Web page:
For one man, his mother’s dementia was so distressing he decided to stop visiting her at the care home she was staying in.

Yet only a short time later he was seeing her regularly. What made the difference? Personalized music.

It’s quite a story. . .

When the first melody on her playlist kicks off, his mother opens her eyes, becomes alert and starts to sing. Listening together, the mother he used to know is back again.

The UK Government is so impressed with the consistency of these experiences, they want to roll out personal playlists for all dementia patients in the National Health Service.

Reduces the Need for Drugs by 60 Percent

British Health Secretary Matt Hancock seems to be unique among people who have walked in his shoes.

Sounding more like someone who works in the field of natural health than a Government minister, he said, “I want to combat over-medicalization and dishing out pills when it’s not in the best interests of the patient.

“There is increasing evidence suggesting music can bring calm to people with dementia by reducing agitation and supporting those affected to cope better with symptoms.”

A UK charity called Playlist for Life, which creates personal playlists for dementia patients, claims their approach achieved a 60% reduction in the use of psychotropic medication at one care facility.

According to Grace Meadows, who works as a music therapist, “Music can be a lifeline for people living with dementia. It facilitates shared, quality musical moments with friends, family and carers. Music for people living with dementia isn’t a nicety, it’s a necessity.”

Invokes Autobiographical Memories

In recent years music interventions have grown in popularity. That’s because memory for music can remain intact for Alzheimer’s patients, even among those experiencing rapid cognitive decline.

Brain networks involved in musical memory cover a broad area, which may enable them to avoid damage until the later stages of the disease, the researchers conjecture. This was demonstrated in a study where music listening areas showed less pathology in brain scans.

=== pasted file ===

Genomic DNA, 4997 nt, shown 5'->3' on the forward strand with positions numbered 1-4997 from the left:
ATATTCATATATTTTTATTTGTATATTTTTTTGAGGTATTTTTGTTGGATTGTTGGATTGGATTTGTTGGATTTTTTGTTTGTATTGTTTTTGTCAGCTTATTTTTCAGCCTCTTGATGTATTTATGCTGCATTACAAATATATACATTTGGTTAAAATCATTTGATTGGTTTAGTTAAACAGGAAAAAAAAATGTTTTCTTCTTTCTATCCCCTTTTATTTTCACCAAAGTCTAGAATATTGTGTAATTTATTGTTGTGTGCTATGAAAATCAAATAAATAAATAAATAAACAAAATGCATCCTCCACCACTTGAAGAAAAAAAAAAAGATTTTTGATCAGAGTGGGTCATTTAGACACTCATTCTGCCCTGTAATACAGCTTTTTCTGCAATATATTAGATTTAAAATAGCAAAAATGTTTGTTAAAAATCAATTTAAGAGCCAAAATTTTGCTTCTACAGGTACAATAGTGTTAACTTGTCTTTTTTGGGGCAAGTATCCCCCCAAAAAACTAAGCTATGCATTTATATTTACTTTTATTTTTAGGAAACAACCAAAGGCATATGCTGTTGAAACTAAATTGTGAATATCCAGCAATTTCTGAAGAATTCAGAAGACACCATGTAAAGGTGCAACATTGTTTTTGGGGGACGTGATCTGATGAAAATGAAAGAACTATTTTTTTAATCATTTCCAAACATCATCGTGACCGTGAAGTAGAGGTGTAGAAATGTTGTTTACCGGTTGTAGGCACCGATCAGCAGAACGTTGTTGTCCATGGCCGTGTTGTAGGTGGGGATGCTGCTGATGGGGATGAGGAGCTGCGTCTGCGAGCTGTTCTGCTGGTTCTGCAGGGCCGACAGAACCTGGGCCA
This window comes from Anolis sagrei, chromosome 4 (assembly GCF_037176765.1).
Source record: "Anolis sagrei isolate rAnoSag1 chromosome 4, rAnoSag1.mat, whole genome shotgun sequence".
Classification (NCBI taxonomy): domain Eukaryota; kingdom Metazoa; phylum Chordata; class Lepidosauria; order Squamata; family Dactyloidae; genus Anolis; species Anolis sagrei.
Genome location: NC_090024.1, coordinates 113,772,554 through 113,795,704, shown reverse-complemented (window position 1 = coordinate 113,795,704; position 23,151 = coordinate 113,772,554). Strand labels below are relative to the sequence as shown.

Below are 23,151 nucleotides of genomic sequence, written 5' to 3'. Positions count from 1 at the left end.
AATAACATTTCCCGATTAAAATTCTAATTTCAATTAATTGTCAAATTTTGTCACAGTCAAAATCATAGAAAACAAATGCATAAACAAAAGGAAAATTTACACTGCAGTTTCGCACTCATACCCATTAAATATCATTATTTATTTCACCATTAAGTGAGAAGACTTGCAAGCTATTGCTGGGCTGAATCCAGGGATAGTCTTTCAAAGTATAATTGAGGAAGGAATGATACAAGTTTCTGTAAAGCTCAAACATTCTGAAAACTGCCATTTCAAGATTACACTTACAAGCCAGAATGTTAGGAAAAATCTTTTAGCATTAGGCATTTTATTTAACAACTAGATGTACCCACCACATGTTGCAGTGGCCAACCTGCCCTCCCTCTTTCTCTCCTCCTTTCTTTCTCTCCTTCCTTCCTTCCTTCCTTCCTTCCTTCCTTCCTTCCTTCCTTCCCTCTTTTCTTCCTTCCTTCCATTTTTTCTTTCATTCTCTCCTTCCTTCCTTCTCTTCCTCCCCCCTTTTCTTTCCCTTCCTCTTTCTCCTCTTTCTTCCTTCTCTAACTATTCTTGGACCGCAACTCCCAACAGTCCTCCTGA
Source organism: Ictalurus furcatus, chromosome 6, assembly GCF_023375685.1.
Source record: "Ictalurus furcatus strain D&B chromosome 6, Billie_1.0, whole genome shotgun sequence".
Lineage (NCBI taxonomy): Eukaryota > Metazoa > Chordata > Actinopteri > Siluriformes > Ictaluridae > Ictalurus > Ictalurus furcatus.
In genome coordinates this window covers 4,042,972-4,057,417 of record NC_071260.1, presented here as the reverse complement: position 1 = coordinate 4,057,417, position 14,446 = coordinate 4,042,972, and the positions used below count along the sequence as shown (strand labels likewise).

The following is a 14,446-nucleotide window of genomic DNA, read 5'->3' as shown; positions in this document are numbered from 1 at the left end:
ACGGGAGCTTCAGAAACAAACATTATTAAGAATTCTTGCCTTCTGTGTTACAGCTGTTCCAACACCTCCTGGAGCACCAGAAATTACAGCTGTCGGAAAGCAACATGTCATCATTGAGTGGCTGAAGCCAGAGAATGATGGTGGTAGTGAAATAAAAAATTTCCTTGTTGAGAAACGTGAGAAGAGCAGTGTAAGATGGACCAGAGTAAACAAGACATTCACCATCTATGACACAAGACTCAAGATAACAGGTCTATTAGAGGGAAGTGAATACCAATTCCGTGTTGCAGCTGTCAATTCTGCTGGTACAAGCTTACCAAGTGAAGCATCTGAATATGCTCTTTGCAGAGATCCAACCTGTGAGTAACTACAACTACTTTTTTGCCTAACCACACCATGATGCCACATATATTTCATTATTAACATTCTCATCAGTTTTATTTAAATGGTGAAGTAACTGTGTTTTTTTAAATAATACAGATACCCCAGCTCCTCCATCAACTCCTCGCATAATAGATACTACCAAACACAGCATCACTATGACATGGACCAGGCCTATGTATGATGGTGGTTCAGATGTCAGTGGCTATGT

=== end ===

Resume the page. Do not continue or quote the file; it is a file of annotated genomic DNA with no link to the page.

Earlier this year, a research group from the University of Toronto carried out a review on music intervention approaches tried out for people with Alzheimer’s over the previous ten years.

The techniques vary. Some involve music playing in the background. In others, a therapist chooses the music. Personal playlists are the third main option. The researchers concluded that “individualized music regimens provided the best outcomes for the patient.”

While listening to music they enjoy, patients experience positive effects for both cognition and behavior.

Researchers see improvements in orientation, language and memory as well as in anxiety and depression. Music known and loved by the patient is also more likely to stimulate autobiographical memories.

A better recollection of experiences from an individual’s life raises self-awareness, improves overall cognitive function and reduces neuropsychiatric symptoms.

Benefits Last for Hours

In an interview, the late Oliver Sacks, the distinguished neurologist and author, once spoke about people with dementia in the care homes he worked in.

“Some of them are confused, some are agitated, some are lethargic, some have almost lost language, but all of them without exception respond to music, especially to…songs they’ve once known.

“It’s most amazing to see people who are ‘out of it’ suddenly respond. This sort of lucidity and pleasure can last for hours afterwards.”

Kim Martinson from Morseland Nursing Home, Wisconsin, can’t praise personalized playlists enough:

“It has been absolutely amazing to see someone’s face light up when they hear their own personalized music.

“We have seen a decrease in adverse resident behaviors, less wandering, more social interaction and the residents are more upbeat and happy after listening to their music. Through the power of music, certain adverse behaviors have been reduced without using medication.”

Established in 2010, Music and Memory is a non-profit organization based in New York that brings music to nursing homes and other care facilities.

They’ve now set up personalized playlists for patients in 4,800 sites across the US and Canada. Details are available at